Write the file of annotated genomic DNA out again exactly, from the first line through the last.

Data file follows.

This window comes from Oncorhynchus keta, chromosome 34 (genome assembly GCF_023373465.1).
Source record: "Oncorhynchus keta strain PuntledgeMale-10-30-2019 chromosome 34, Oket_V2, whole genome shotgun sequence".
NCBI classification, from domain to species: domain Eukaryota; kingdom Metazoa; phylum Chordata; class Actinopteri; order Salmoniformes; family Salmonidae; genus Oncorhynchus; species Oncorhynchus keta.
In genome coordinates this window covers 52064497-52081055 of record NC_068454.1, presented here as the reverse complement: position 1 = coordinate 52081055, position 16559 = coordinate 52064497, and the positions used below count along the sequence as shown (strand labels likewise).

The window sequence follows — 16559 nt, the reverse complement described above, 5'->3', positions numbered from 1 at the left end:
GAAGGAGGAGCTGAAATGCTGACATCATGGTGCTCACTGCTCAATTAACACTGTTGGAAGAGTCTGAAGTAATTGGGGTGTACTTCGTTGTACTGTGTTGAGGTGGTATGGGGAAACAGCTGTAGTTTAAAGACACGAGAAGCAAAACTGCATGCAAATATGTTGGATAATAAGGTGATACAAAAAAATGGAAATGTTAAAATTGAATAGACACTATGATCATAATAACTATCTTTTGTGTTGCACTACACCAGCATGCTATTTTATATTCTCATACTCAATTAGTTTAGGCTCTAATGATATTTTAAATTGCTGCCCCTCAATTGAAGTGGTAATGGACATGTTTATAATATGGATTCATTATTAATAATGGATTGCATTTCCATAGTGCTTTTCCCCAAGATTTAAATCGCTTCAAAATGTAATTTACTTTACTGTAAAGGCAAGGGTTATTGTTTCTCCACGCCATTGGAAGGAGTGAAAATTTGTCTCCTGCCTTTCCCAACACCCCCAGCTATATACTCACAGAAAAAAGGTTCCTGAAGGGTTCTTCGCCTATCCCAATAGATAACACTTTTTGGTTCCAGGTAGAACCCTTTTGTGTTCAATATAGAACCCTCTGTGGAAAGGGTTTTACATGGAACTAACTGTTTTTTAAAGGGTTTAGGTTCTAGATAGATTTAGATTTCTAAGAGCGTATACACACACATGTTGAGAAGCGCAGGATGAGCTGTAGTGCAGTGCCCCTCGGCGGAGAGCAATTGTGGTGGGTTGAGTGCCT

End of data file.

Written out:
This window comes from Oncorhynchus keta, chromosome 34 (genome assembly GCF_023373465.1).
Source record: "Oncorhynchus keta strain PuntledgeMale-10-30-2019 chromosome 34, Oket_V2, whole genome shotgun sequence".
NCBI classification, from domain to species: domain Eukaryota; kingdom Metazoa; phylum Chordata; class Actinopteri; order Salmoniformes; family Salmonidae; genus Oncorhynchus; species Oncorhynchus keta.
In genome coordinates this window covers 52064497-52081055 of record NC_068454.1, presented here as the reverse complement: position 1 = coordinate 52081055, position 16559 = coordinate 52064497, and the positions used below count along the sequence as shown (strand labels likewise).

The window sequence follows — 16559 nt, the reverse complement described above, 5'->3', positions numbered from 1 at the left end:
GAAGGAGGAGCTGAAATGCTGACATCATGGTGCTCACTGCTCAATTAACACTGTTGGAAGAGTCTGAAGTAATTGGGGTGTACTTCGTTGTACTGTGTTGAGGTGGTATGGGGAAACAGCTGTAGTTTAAAGACACGAGAAGCAAAACTGCATGCAAATATGTTGGATAATAAGGTGATACAAAAAAATGGAAATGTTAAAATTGAATAGACACTATGATCATAATAACTATCTTTTGTGTTGCACTACACCAGCATGCTATTTTATATTCTCATACTCAATTAGTTTAGGCTCTAATGATATTTTAAATTGCTGCCCCTCAATTGAAGTGGTAATGGACATGTTTATAATATGGATTCATTATTAATAATGGATTGCATTTCCATAGTGCTTTTCCCCAAGATTTAAATCGCTTCAAAATGTAATTTACTTTACTGTAAAGGCAAGGGTTATTGTTTCTCCACGCCATTGGAAGGAGTGAAAATTTGTCTCCTGCCTTTCCCAACACCCCCAGCTATATACTCACAGAAAAAAGGTTCCTGAAGGGTTCTTCGCCTATCCCAATAGATAACACTTTTTGGTTCCAGGTAGAACCCTTTTGTGTTCAATATAGAACCCTCTGTGGAAAGGGTTTTACATGGAACTAACTGTTTTTTAAAGGGTTTAGGTTCTAGATAGATTTAGATTTCTAAGAGCGTATACACACACATGTTGAGAAGCGCAGGATGAGCTGTAGTGCAGTGCCCCTCGGCGGAGAGCAATTGTGGTGGGTTGAGTGCCT